8vo., pp. , 143, , with half-title (corner defective), engraved frontispiece of a raucous Presbyterian sermon; generally soiled, some headlines shaved; modern quarter calf.
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First edition of a vehement anti-Presbyterian tract. The text comprises extracts from the work of contemporary Dissenting writers and politicians followed by Lewis’s own ‘Remarks’: ‘What vile Punning and Jingle is here, what a clutter about Melting and Ramming, and Firing, and Dismounting? Figures of speech so low and Unscholarlike, that the Dignity of the Commons, I believe, was never so prostituted …’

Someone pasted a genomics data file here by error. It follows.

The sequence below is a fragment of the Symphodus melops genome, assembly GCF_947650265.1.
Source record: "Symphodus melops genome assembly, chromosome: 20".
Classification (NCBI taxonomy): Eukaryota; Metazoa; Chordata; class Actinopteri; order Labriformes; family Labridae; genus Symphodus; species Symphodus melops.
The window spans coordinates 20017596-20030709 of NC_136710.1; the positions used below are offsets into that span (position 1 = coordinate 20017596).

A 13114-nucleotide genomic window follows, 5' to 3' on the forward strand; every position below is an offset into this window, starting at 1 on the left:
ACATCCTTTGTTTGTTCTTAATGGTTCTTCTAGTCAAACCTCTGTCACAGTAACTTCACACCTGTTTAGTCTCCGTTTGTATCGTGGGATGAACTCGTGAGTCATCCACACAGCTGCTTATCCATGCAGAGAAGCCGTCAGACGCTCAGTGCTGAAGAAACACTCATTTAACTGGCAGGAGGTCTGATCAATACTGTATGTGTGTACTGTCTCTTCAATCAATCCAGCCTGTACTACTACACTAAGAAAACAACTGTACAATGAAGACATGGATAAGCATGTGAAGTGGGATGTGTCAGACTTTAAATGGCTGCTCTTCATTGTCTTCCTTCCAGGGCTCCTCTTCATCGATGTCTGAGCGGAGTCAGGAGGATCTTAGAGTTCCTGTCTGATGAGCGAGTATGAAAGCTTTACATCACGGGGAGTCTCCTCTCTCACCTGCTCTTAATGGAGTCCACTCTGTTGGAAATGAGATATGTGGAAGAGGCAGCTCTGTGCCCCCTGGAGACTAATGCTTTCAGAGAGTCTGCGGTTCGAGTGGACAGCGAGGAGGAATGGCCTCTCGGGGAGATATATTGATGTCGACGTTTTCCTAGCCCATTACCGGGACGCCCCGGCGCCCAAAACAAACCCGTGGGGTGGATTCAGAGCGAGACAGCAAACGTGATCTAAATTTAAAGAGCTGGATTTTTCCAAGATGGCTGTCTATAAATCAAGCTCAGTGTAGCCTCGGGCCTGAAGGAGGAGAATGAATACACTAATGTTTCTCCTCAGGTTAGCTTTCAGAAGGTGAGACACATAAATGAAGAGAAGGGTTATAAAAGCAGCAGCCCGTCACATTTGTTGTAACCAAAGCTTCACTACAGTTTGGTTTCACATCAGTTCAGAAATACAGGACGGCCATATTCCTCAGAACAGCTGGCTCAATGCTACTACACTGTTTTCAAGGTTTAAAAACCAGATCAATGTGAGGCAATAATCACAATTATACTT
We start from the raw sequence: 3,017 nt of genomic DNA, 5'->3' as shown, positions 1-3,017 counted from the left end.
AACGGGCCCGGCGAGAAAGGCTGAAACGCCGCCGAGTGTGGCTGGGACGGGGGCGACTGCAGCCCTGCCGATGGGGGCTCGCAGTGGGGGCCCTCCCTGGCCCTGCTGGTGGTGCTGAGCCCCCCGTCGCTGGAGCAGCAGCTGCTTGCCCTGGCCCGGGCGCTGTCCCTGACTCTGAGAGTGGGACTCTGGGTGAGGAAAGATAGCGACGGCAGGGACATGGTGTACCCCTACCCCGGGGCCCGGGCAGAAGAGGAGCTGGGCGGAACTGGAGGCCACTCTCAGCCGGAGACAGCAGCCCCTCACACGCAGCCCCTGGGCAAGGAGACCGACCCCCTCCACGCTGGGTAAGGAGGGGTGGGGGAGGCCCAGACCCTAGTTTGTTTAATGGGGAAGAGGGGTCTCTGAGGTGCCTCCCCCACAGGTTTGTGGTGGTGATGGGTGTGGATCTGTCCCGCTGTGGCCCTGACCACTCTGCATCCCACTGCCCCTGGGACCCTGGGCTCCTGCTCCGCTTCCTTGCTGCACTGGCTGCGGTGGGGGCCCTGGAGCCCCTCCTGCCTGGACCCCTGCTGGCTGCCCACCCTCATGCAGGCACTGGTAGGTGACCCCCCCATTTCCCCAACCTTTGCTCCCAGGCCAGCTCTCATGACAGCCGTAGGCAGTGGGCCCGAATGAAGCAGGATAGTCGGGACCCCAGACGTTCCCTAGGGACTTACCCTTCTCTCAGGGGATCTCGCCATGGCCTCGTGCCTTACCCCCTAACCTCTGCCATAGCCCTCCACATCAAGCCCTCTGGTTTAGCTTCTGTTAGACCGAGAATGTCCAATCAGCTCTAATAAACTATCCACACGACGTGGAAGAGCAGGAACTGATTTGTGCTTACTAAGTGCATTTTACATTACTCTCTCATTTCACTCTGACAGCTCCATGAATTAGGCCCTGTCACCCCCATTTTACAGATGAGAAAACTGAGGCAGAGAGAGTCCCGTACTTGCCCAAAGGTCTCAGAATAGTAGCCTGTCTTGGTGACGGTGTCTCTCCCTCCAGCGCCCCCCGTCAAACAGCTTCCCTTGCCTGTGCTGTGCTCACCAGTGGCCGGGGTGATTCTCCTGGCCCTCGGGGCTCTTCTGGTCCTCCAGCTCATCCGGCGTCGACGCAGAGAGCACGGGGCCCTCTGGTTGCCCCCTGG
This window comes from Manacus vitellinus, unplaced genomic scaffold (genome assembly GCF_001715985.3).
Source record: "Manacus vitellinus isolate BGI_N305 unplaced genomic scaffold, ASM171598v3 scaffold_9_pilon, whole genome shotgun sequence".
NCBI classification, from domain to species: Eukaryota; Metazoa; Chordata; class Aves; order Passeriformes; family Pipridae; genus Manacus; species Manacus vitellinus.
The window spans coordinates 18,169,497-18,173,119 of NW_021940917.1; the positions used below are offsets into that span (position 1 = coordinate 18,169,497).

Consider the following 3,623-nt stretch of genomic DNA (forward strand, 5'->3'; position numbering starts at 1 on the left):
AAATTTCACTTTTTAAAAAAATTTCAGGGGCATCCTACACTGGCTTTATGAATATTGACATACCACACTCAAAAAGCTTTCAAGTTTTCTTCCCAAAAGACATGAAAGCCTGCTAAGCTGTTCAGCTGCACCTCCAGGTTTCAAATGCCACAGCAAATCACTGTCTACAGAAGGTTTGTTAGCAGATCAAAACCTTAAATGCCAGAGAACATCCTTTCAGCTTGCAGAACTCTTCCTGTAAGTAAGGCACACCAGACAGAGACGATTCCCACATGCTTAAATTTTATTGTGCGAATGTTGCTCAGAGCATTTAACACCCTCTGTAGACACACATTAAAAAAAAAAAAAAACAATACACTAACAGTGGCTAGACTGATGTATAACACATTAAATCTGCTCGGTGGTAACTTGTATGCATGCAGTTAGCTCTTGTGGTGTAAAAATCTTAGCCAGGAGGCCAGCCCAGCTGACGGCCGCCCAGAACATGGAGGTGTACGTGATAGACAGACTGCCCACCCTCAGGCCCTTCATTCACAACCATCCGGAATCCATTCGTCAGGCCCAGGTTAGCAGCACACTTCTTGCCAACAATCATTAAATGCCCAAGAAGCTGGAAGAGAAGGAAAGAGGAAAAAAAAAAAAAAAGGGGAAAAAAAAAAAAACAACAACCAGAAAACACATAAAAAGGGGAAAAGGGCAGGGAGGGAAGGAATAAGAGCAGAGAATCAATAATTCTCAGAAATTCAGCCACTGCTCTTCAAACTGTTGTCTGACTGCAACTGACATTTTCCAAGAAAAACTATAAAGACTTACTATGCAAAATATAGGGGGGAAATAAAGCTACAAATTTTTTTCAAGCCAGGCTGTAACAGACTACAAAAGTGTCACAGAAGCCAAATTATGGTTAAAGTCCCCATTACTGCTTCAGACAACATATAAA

Lewis was a high-churchman of such severity that few parties escaped his censure. From 1717 he ran the polemical periodical The Scourge, for which the Whig government charged him with sedition and forced him into hiding. He attacked Toland in his Tetradymus (1720), and courted further controversy when he argued against the practice of burial in churches and churchyards, as endangering public health (Oxford DNB).
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